Plan outgoing e-mail (Windows SharePoint Services)
Updated: December 1, 2006
Applies To: Windows SharePoint Services 3.0
Topic Last Modified: 2006-10-09
In this article:
Outgoing e-mail is the foundation on which site administrators can implement several compelling e-mail notification features. These features help end users track changes and updates to individual site collections and allow site administrators to deliver status messages. These e-mail features include both e-mail alerts and administrative messages.
Alerts In a large and growing site collection, users need an efficient way to keep up with updates to lists, libraries, discussions, and other important parts of the site. Setting up alerts provides an effective means to stay on top of changes. For example, if several different groups are dependent on each other for reviewing documents, individuals in each group can set up alerts to be notified whenever there are changes to the documents they are responsible for. Users can specify which areas of the site collection or which documents they want to track and decide how often they want to receive alerts.
Note: Users must have at least View permissions to set up alerts.
Administrative messages Site administrators might want to receive notices when users request access to a site or when site owners have exceeded their specified storage space. Setting up outgoing e-mail enables site administrators to receive automatic notifications for site administration issues.
This article will help site administrators understand both the uses for integrating outgoing e-mail and the requirements for integrating it into their site collections.
Properly configuring outgoing e-mail is a requirement for implementing e-mail alerts and notifications. The outgoing e-mail feature uses an outbound Simple Mail Transfer Protocol (SMTP) service to relay e-mail alerts and notifications.
Outgoing e-mail support can be enabled at both the server farm level (available in the Operations section of Central Administration) and at the Web application level (available in the Application Management section of Central Administration). Therefore, you can specify different settings for a specific Web application. Outgoing e-mail settings at the Web application level override those set up at the server farm level.
The outgoing e-mail settings include several components that must be considered when planning for this feature:
An SMTP service to relay e-mail alerts and notifications. You will need the DNS name or IP address of the SMTP mail server to use.
An address to use in the header of an alert message that identifies who the message is from.
A Reply-to address that is displayed in the To field of a message when a user replies to an alert or notification.
A character set to use in the body of alert messages.
The SMTP service is a component of Internet Information Services (IIS); however, it is not enabled by default with IIS. It can be enabled by using the Add or Remove Programs in Control Panel.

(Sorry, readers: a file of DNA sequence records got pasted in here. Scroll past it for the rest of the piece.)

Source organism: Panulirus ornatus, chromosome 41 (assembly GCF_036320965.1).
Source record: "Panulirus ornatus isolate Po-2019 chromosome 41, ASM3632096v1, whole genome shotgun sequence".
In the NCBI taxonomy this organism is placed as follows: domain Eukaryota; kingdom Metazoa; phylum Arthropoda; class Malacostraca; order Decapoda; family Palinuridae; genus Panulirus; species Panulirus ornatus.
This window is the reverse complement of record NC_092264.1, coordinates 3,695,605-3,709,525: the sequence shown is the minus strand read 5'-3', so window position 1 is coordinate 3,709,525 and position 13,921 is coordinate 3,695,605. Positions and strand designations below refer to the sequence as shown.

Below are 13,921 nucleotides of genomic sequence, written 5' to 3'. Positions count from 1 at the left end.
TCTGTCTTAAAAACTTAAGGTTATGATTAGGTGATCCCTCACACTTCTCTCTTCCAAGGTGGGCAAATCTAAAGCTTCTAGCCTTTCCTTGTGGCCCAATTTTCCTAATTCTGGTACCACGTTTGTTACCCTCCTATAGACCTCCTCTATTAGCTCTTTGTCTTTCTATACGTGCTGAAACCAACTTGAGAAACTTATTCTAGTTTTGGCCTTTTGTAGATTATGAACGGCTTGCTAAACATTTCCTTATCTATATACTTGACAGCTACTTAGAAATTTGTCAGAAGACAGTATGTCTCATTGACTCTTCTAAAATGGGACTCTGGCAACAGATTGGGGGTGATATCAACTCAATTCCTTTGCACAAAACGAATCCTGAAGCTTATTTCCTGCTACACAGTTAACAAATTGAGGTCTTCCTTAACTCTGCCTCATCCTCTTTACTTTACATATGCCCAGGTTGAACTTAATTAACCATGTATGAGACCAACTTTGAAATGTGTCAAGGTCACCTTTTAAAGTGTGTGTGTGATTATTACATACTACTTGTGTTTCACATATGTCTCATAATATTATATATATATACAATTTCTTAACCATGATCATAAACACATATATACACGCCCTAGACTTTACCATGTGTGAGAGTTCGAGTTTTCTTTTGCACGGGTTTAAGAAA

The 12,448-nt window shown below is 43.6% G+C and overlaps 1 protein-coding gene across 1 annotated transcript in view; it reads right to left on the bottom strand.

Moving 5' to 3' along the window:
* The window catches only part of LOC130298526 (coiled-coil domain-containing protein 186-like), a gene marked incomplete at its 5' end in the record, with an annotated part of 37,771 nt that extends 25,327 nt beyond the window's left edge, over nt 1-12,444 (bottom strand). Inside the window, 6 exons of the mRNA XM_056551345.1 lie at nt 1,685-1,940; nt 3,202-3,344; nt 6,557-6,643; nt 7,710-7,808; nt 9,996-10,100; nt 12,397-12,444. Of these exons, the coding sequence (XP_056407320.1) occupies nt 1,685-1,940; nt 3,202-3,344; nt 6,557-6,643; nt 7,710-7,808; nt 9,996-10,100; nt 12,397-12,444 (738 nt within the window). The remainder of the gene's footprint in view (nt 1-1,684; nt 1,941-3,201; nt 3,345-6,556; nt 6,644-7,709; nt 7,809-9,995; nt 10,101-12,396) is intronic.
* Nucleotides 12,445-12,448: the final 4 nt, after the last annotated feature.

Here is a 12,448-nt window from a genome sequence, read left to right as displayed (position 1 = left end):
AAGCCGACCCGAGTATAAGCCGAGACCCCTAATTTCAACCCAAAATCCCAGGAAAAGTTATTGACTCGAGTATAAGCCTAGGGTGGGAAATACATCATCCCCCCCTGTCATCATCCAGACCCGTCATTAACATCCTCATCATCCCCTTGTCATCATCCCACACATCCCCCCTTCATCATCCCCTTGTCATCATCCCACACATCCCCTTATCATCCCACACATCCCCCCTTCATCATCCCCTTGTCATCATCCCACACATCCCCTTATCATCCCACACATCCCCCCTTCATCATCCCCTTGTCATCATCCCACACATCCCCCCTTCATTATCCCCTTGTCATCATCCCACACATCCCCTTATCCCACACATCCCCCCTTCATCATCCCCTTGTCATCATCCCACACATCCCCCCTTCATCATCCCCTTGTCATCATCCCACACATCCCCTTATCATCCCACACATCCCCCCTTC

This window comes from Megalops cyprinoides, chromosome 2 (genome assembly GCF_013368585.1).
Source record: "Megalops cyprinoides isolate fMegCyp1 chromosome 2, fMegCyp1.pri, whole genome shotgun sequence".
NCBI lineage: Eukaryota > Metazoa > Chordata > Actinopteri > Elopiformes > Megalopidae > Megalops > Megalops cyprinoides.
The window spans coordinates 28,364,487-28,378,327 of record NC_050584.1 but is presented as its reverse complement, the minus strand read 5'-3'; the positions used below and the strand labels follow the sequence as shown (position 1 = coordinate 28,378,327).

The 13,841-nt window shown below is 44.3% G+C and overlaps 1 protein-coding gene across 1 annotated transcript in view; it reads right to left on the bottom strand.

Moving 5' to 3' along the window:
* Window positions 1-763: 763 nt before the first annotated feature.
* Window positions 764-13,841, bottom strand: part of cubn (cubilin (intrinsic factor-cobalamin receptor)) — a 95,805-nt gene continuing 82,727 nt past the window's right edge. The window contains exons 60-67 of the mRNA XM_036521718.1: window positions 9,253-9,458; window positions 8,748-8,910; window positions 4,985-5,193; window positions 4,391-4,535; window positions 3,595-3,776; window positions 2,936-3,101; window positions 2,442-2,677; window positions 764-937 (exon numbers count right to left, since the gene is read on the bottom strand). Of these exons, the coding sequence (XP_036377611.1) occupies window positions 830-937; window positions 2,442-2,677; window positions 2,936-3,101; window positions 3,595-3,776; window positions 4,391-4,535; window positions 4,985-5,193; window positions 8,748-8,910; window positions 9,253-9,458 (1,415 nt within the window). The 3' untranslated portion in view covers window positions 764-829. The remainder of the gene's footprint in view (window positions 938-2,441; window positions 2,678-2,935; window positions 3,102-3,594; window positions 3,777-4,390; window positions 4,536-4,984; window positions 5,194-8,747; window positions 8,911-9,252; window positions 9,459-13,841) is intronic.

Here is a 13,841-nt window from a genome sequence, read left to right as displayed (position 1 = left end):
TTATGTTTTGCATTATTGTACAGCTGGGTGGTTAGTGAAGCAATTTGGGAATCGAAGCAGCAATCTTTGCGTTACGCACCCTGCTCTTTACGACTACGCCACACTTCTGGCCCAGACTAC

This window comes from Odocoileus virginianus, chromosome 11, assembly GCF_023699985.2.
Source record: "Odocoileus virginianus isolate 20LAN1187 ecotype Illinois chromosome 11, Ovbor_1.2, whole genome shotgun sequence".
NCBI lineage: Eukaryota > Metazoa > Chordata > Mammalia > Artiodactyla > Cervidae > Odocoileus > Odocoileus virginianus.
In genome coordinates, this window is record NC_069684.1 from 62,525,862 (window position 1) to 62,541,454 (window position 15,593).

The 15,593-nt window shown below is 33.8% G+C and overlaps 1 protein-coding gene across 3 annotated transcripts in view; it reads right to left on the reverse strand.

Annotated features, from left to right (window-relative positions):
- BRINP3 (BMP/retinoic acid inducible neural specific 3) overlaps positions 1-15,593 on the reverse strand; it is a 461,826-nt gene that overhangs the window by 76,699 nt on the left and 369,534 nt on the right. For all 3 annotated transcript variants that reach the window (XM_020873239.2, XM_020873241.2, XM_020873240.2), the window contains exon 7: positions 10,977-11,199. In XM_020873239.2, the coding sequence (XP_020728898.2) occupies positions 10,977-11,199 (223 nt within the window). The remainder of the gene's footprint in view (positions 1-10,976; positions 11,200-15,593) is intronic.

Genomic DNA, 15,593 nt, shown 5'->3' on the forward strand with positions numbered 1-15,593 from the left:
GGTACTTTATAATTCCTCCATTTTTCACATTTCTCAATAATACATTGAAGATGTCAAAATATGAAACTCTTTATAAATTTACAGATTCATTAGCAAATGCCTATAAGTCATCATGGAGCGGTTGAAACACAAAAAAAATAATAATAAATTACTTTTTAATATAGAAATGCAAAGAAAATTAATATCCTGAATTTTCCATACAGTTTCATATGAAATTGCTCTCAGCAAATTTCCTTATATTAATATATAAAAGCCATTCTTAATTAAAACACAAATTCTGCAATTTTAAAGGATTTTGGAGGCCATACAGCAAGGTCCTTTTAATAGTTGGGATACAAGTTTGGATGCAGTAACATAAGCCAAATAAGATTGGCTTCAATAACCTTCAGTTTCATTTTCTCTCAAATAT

After determining which SMTP server to use, the SMTP server must be configured to allow anonymous access and to allow e-mail messages to be relayed. Additionally, the SMTP server must have Internet access if you want the ability to send messages to external e-mail addresses.
For more information about installing, configuring, and managing the SMTP service, see the Help for Internet Information Services (IIS) Manager (http://go.microsoft.com/fwlink/?LinkId=72343).
|Only a member of the Farm Administrators group can configure an SMTP server. The user must also be a member of the local Administrators group on the server.|
The two e-mail addresses that you can specify when configuring outgoing e-mail settings are the From address and the Reply-to address.
From address Alerts and notifications are sent from an administrative account on the server farm. This account is probably not the one you want to be displayed in the From field of an e-mail message. The address that you use does not need to correspond to an actual e-mail account; it can be a simple friendly address that is recognizable to an end user. For example, "Site administrator" might be an appropriate From address.
Reply-to address This is the address that will be displayed in the To field of a message if a user replies to an alert or notification. The Reply-to address should also be a monitored account to ensure that end users receive prompt feedback for issues they might have. For example, a Help Desk alias might be an appropriate Reply-to address.
When you configure e-mail settings, you will need to specify the character set to use in the body of e-mail messages. A character set is a mapping of characters to their identifying code values. The default character set for outgoing e-mail is Unicode UTF-8, which allows most combination of characters (including bidirectional text) to co-exist in a single document. In most cases, the default setting of UTF-8 works well, although East Asian languages are best rendered with their own character set.
Be aware that if you select a specific language code, the text is less likely to appear correctly in mail readers configured for other languages.